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math>philosophy
Group Title
factorize x^5  x + 1 = 0
i'm not sure how to factor beyond the 3rd/4th degree. how do i do this one?
 2 years ago
 2 years ago
math>philosophy Group Title
factorize x^5  x + 1 = 0 i'm not sure how to factor beyond the 3rd/4th degree. how do i do this one?
 2 years ago
 2 years ago

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satellite73 Group TitleBest ResponseYou've already chosen the best response.1
fairly sure this will not factor over the rationals, since a quick graph shows it has only one real zero
 2 years ago

math>philosophy Group TitleBest ResponseYou've already chosen the best response.0
but how does a "quick graph [that] shows it has one zero" show anything? y=x^5 also has one zero as well. not sure what the point is
 2 years ago

satellite73 Group TitleBest ResponseYou've already chosen the best response.1
\(y=x^5\) is factored
 2 years ago

satellite73 Group TitleBest ResponseYou've already chosen the best response.1
if you can find the zeros then you can factor. i am assuming you mean factor over the rational numbers, although maybe i am mistaken about that
 2 years ago

amistre64 Group TitleBest ResponseYou've already chosen the best response.0
i dont spose theres a simple easy way to "complete a quintic"?
 2 years ago

satellite73 Group TitleBest ResponseYou've already chosen the best response.1
not according to galois
 2 years ago

amistre64 Group TitleBest ResponseYou've already chosen the best response.0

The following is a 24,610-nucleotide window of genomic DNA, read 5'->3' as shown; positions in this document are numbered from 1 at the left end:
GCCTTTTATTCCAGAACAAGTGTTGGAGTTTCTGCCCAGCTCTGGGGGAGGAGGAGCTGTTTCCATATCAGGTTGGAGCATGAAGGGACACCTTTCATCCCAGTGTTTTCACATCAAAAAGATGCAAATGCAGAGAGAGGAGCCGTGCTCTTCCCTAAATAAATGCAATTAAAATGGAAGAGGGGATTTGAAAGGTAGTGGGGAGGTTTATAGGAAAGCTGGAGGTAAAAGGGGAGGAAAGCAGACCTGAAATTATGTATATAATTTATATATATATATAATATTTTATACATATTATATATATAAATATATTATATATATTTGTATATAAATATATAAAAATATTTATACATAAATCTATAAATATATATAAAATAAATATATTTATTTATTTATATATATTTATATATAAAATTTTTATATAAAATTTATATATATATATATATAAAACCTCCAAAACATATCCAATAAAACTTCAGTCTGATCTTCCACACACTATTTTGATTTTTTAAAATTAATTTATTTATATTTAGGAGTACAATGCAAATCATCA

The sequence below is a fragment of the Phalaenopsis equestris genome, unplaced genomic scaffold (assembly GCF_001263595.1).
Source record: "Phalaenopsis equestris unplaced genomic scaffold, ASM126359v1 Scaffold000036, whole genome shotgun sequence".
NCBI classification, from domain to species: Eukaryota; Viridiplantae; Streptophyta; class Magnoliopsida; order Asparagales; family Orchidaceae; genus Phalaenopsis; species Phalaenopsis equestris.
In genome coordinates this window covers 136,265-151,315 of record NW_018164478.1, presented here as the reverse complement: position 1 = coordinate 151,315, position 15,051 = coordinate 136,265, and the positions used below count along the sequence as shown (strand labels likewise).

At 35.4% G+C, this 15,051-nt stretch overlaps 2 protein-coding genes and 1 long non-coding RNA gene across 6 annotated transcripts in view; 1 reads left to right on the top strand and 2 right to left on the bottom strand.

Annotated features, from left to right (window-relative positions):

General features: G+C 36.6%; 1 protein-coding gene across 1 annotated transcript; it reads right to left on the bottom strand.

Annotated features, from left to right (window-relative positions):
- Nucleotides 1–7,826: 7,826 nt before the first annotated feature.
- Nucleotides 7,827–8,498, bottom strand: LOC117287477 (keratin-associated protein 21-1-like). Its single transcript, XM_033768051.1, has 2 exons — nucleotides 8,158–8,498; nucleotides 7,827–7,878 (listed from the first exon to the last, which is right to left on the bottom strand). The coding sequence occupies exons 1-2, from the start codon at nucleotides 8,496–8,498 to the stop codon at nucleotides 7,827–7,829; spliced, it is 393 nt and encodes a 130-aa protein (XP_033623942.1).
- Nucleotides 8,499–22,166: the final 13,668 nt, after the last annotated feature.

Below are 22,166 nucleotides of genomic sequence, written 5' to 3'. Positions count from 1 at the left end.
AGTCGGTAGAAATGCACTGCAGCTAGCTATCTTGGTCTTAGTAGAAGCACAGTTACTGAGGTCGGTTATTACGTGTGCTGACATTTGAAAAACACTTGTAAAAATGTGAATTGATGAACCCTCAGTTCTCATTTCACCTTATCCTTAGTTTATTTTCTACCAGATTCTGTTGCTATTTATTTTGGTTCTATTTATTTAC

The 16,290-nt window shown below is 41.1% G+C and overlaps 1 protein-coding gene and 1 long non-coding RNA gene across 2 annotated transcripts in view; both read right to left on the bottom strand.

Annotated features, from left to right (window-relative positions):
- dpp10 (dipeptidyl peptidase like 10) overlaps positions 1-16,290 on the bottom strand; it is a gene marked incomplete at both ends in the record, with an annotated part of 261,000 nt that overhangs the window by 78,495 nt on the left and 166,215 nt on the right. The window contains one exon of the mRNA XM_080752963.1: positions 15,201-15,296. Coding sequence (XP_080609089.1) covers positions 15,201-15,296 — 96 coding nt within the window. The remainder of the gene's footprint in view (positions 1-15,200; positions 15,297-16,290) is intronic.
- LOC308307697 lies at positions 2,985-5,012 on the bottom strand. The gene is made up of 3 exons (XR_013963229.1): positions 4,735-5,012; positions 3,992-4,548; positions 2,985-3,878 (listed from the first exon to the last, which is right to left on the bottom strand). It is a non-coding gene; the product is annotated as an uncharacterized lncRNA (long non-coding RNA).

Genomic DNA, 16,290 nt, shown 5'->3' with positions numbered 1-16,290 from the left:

you can try newtons method of trial and error to get closer and closer to a real root
 2 years ago

asnaseer Group TitleBest ResponseYou've already chosen the best response.1
hmmm  do you really want to factorise this or are you looking for the solutions? if its the solutions you want then use the method suggested by @amistre64
 2 years ago

math>philosophy Group TitleBest ResponseYou've already chosen the best response.0
factor
 2 years ago

asnaseer Group TitleBest ResponseYou've already chosen the best response.1
the only factorisation I can think of here is as follows:\[\begin{align} x^5x+1&=0\\x(x^41)+1&=0\\ x(x^21)(x^2+1)+1&=0\\ x(x1)(x+1)(x^2+1)+1&=0\\ \end{align}\]but I don't think that helps towards getting to the solution. :(
 2 years ago

cinar Group TitleBest ResponseYou've already chosen the best response.0
since f(1)>0 and f(2)<0 one root is between 1 and 2 by the Bolzano theorem..
 2 years ago

cinar Group TitleBest ResponseYou've already chosen the best response.0
since it is odd degree poly. we can say that it has at least one real root.. but I do not know how to say it has only one real root without looking its graph and I also wanna learn it..
 2 years ago

cinar Group TitleBest ResponseYou've already chosen the best response.0
wow man look at the roots!! http://www.wolframalpha.com/input/?i=factor+x^5x%2B1%3D0 http://www.wolframalpha.com/input/?i=factor+x^5x%2B1
 2 years ago
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